The station accommodates about 700,000 passengers every day, serving as a stop for the Eurostar from London, the Thalys from Belgium, Germany and the Netherlands, four suburban train lines, and two Paris metros.
Under the much-needed renovation plans, which have angered Paris officials but have the support of the national and regional governments, the 155-year-old edifice will more than triple in size from about 35,000 to 124,000 square metres.
A projection of how the Gare du Nord will look from its main Rue de Dunkerque entrance. Photo: Semop gare du nord/Denis Valode architecture/atelier d'architecture SNCF.
The run-down station wants to better accommodate fast-rising passenger numbers, expected to reach 800,000 daily by 2024 and 900,000 by 2030.
The aim is to finish in time for the 2023 Rugby World Cup and 2024 Olympics and Paralympics that will draw more throngs to the French capital.
The renovation, said Michel Cadot, prefect of the Ile-de-France region of which Paris is the capital, would allow the Gare du Nord to become “a new setting for urban life, combining commerce, sport, culture and work”.
Cadot on Monday approved the issuing of a construction permit for the new and improved Gare du Nord.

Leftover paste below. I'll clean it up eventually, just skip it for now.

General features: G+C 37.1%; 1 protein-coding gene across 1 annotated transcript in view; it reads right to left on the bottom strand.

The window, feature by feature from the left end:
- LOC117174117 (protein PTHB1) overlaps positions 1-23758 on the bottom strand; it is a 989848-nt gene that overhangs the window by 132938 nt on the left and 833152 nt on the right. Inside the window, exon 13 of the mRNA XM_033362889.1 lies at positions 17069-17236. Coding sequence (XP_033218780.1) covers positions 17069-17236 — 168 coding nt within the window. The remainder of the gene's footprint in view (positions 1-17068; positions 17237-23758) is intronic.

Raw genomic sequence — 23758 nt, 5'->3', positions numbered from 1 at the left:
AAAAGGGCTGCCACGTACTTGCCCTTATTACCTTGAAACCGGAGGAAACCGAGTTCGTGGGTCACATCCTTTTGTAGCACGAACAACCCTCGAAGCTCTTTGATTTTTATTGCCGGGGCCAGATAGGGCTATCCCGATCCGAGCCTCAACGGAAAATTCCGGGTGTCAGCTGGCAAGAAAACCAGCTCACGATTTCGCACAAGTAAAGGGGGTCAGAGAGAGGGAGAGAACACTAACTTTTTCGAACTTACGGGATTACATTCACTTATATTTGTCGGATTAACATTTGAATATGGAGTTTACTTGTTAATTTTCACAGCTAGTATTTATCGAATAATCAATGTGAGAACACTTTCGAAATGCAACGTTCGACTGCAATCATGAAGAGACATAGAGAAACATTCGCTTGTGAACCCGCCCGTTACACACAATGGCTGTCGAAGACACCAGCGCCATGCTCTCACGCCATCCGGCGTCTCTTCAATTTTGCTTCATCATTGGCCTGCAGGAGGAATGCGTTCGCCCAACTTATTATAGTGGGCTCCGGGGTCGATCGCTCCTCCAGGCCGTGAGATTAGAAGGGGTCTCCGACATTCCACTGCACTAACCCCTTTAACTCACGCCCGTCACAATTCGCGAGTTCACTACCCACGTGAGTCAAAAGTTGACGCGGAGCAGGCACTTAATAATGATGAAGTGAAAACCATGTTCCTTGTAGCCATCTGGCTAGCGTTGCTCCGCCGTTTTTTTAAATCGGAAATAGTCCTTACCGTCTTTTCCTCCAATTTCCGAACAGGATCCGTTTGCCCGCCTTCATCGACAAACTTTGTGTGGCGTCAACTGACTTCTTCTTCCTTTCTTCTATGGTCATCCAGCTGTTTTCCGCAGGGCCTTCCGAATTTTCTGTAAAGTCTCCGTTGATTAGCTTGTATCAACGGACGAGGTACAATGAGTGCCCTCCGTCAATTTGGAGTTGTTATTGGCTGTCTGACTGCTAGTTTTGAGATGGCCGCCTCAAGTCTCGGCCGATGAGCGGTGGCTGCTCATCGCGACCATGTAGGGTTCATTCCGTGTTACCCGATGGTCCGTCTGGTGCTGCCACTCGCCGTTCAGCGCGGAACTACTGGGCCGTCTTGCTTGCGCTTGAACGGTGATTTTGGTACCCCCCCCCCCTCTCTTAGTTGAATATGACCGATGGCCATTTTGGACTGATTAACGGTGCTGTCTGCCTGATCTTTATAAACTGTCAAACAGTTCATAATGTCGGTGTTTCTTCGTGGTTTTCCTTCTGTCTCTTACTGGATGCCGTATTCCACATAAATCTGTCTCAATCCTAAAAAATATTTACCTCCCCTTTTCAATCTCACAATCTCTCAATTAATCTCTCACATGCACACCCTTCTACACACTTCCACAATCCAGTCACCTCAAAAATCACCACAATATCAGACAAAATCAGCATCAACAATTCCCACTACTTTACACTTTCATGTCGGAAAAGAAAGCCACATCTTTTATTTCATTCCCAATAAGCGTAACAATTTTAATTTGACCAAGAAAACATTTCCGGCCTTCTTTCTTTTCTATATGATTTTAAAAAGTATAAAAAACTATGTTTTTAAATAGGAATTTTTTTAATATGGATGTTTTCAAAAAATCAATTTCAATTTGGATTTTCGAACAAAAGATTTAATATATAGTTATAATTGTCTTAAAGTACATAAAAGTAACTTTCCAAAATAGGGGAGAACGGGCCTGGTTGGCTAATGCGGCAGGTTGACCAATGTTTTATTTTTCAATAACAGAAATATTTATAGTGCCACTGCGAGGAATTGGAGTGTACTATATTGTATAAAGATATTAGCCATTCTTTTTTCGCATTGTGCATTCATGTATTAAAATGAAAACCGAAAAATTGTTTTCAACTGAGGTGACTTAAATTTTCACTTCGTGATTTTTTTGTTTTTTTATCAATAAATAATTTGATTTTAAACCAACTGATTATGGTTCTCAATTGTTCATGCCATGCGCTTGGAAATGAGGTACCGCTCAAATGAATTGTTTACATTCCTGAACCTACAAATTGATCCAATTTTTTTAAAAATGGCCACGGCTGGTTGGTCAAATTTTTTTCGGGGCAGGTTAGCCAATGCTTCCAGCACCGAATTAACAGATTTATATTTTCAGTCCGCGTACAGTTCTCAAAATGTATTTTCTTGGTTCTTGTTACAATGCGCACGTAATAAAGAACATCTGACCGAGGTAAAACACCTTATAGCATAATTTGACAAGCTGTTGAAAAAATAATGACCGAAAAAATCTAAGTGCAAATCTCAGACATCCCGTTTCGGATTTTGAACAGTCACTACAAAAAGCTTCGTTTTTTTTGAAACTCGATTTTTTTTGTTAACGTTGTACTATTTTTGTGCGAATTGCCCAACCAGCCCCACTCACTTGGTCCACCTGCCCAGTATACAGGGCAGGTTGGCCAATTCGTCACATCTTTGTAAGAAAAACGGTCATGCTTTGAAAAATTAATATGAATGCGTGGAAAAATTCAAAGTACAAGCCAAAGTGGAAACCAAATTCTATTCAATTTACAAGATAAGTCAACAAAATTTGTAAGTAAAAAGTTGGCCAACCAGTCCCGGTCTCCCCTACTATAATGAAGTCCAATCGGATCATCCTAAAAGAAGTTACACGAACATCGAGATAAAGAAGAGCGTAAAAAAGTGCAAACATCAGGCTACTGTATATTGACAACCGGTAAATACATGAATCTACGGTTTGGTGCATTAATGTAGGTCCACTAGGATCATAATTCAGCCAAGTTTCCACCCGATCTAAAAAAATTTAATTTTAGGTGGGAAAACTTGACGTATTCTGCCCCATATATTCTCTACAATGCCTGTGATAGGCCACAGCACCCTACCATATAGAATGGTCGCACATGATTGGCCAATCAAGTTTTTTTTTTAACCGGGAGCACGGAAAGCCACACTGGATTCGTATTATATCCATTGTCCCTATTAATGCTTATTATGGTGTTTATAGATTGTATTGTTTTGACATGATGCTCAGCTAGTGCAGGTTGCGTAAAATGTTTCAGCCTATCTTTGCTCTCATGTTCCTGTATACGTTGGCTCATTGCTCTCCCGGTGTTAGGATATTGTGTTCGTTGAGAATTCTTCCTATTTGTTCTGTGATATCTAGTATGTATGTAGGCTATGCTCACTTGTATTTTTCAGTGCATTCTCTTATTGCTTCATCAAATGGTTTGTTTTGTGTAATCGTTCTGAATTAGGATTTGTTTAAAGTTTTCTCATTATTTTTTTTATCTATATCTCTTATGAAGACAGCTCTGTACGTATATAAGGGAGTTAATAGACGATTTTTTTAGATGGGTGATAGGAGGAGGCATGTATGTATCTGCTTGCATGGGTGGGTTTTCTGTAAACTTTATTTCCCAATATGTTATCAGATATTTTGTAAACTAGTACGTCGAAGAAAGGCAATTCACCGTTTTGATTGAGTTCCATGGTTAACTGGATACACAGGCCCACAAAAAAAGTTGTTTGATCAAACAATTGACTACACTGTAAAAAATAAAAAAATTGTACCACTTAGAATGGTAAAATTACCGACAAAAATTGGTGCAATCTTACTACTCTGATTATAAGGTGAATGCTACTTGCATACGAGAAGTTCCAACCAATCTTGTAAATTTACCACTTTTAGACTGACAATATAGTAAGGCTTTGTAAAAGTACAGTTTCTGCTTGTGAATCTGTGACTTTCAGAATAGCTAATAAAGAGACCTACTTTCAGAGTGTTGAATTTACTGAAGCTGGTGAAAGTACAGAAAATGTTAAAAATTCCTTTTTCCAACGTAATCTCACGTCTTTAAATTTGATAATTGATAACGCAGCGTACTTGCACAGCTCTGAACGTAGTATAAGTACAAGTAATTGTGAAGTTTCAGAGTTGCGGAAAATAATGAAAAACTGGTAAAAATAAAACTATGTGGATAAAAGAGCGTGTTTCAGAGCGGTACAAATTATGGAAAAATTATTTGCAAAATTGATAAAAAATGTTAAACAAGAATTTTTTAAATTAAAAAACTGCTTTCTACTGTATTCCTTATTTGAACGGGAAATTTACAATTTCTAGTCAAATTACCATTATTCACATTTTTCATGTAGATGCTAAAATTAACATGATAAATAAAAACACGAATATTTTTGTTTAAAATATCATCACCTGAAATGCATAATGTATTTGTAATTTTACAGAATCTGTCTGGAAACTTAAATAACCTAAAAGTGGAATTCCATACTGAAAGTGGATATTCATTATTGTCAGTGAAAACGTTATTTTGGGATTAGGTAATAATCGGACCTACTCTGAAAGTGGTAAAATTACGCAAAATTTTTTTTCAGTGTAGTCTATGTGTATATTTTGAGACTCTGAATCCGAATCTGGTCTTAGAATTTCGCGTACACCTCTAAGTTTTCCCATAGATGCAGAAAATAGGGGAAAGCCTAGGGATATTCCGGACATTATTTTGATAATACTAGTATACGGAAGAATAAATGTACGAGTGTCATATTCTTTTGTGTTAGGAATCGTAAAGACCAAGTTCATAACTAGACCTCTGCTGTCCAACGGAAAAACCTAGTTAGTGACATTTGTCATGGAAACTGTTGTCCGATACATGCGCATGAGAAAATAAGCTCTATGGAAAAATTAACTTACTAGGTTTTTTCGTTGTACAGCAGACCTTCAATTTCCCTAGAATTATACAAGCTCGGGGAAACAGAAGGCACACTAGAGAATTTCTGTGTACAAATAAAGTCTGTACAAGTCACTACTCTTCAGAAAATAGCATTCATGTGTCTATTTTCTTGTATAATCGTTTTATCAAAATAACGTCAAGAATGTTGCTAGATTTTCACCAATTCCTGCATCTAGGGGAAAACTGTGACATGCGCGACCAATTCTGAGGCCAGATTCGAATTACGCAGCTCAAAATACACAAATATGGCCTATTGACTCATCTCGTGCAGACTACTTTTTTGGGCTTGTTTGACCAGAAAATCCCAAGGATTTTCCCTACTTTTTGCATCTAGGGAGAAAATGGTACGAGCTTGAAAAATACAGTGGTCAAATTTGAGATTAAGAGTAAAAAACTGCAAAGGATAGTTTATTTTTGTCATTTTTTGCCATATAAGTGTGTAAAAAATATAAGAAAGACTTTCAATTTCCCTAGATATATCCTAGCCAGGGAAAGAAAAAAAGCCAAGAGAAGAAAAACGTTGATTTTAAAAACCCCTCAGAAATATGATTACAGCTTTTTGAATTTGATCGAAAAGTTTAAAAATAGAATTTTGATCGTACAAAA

The municipality of Paris, which initially backed the renovation but then withdrew its support, reacted angrily to the news.
It believes the project is too focused on commercial space, and not green enough.
“The state decided, against the opinion of the city and its citizens' groups, to authorise the transformation of the Gare du Nord into a shopping centre!” tweeted David Belliard, an ecologist and Paris city councillor.
He said the move was “an absurdity at a time when we so desperately need real renovated railway stations.” His message was retweeted by newly re-elected Mayor Anne Hidalgo.
National railway operator SNCF and property developer Ceetrus plan to add some 46,000 square metres in floor space just for shops, offices, a gym, a concert hall and other cultural venues.
The arrivals and departures hall would get an extra 30,000 square metres.
There will be parking for 2,000 bikes, and a planted roof terrace of one hectare with a view over to the Sacre Coeur basilica.
The project was rejected in June last year by a departmental commission that evaluates commercial developments.
Then in October, a national commission that considers appeals against decisions taken at the departmental level, partly overturned that ruling, paving the way for the final approval.
About 20 renowned architects waded into the debate last September, writing in Le Monde newspaper that the project was “inacceptable” and “colossal,” and appealing for it to be reconsidered.